A lack of team spirit among frontline health care staff is the main reason for some of the recent medical blunders, a hospital chief said.
A spate of incidents at public hospitals, including medication errors and the misidentification of a baby, has caused public concern and prompted Secretary for Food and Health Dr York Chow Yat-ngok to call for improvements.
Fung Hong, the chief executive of the New Territories East cluster of hospitals, where two of the errors occurred, said most medical blunders were not the result of problems with individuals or the system, but of poor teamwork.
'The authority and hospitals have very clear guidelines and procedures. Nurses know the proper medication and labelling procedures. They are all very professional and they do care about patient safety,' Fung said. 'What I can see is a lack of team spirit on the front line. In some cases, health care workers do not show adequate co-operation and team spirit.
'Each nurse has to take care of eight to 10 patients at one time and they have to make hundreds of clinical decisions in each shift. It is not an easy job. If staff can remind each other of high-risk areas and possible errors, patient safety can be enhanced.'
Fung said the hospitals he is in charge of plan improvements to nurses' shift-handover procedures.
On Saturday, Prince of Wales Hospital in Sha Tin reported that the wrong baby had been given an antibiotic. On Friday, North District Hospital reported that a nurse had mistakenly injected a terminally ill breast cancer patient with morphine meant to be administered orally. The patient died seven days after the incident, but the hospital and an independent pharmacist said it was unlikely to have hastened the woman's death.
The Hospital Authority has said it will begin special patrols to see how well staff are complying with safety procedures. Each of the seven hospital clusters will set up teams led by a senior doctor to conduct the 'patient safety rounds'. Such teams have sometimes been led by more junior staff. The authority held a high-level meeting yesterday to discuss the patrols.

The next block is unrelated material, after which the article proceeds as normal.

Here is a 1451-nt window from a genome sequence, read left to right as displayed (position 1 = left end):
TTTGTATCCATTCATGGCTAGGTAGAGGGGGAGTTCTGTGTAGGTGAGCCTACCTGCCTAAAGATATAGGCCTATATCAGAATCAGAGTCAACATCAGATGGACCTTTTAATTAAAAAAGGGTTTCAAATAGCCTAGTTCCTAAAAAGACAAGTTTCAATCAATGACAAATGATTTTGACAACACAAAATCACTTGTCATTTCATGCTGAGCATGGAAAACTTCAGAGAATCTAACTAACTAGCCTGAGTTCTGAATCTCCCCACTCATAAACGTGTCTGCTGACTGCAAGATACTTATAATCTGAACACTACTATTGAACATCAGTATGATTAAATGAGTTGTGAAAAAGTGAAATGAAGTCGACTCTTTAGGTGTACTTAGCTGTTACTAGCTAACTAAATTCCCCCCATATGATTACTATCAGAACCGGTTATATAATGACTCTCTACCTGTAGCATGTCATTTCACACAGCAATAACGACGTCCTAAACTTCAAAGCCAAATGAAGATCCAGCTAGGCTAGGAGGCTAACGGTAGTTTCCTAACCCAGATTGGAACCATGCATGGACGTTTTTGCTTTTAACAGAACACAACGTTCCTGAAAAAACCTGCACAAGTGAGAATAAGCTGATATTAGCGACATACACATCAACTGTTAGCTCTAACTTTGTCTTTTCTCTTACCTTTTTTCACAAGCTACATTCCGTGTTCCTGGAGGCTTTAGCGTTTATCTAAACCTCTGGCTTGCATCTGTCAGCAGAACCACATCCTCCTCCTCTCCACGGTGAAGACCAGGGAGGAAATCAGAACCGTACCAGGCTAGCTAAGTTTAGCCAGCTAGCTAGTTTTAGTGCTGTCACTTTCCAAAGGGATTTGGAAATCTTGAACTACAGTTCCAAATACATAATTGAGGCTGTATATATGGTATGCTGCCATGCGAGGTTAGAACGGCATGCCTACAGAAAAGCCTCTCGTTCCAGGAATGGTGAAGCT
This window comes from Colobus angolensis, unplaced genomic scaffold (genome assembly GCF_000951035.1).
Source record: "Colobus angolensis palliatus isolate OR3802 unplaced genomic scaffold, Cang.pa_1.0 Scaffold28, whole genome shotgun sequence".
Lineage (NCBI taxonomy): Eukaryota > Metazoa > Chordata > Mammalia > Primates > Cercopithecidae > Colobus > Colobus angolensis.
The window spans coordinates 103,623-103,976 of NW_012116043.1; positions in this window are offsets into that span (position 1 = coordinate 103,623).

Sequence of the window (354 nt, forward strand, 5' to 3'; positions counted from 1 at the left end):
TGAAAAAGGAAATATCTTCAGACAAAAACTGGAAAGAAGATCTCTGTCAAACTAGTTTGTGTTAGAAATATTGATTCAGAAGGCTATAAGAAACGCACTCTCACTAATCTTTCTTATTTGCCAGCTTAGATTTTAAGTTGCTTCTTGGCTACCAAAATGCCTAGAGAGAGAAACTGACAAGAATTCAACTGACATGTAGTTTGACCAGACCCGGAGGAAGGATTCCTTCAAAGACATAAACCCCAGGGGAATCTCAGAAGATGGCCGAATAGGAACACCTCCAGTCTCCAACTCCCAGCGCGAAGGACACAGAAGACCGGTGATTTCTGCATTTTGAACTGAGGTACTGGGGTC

Dr Luk Che-chung, who is in charge of hospitals in East Kowloon, backed the stepping up of patient-safety audits. 'Perhaps the seven clusters can conduct some audit exercises together, so we can learn from each other,' Luk said.
One of the hospitals he is responsible for has already done just that. United Christian Hospital's first patient safety round was jointly run with Tuen Mun Hospital in October. More than 30 senior staff from the two hospitals visited the wards and departments in each other's hospital.
Anne Kwan Siu-king, director of quality and safety for the East Kowloon hospitals, said: 'We learned from each other through this cross-hospital audit. For example, we borrowed the experience of Tuen Mun Hospital to put blood samples in fixed containers instead of plastic bags to avoid spills. Tuen Mun Hospital studied our practice of putting tips on computer screen-savers, about to how to avoid medication errors.'
As well as United Christian Hospital in Kwun Tong, Luk is in charge of Tseung Kwan O Hospital.
Kwan said the two patient-safety audits these hospitals had conducted since last year had found the three biggest risks to safety were medication errors, missing labels on patients' specimens and falls by patients, particularly elderly patients.
Kwan said safety 'auditors' must have a good manner to avoid resistance from staff.
'We do not want to give the impression that we are there to order them to do this or that. We want them to understand that we are there to help them and listen to their problems. We show appreciation if we spot good practices,' she said.
The team encourages staff to report big and small incidents, even things like slippery floors or a single tablet of a common drug such as Panadol going missing.
'By knowing about even minor incidents, we can have an idea if these are common problems or not,' Kwan said.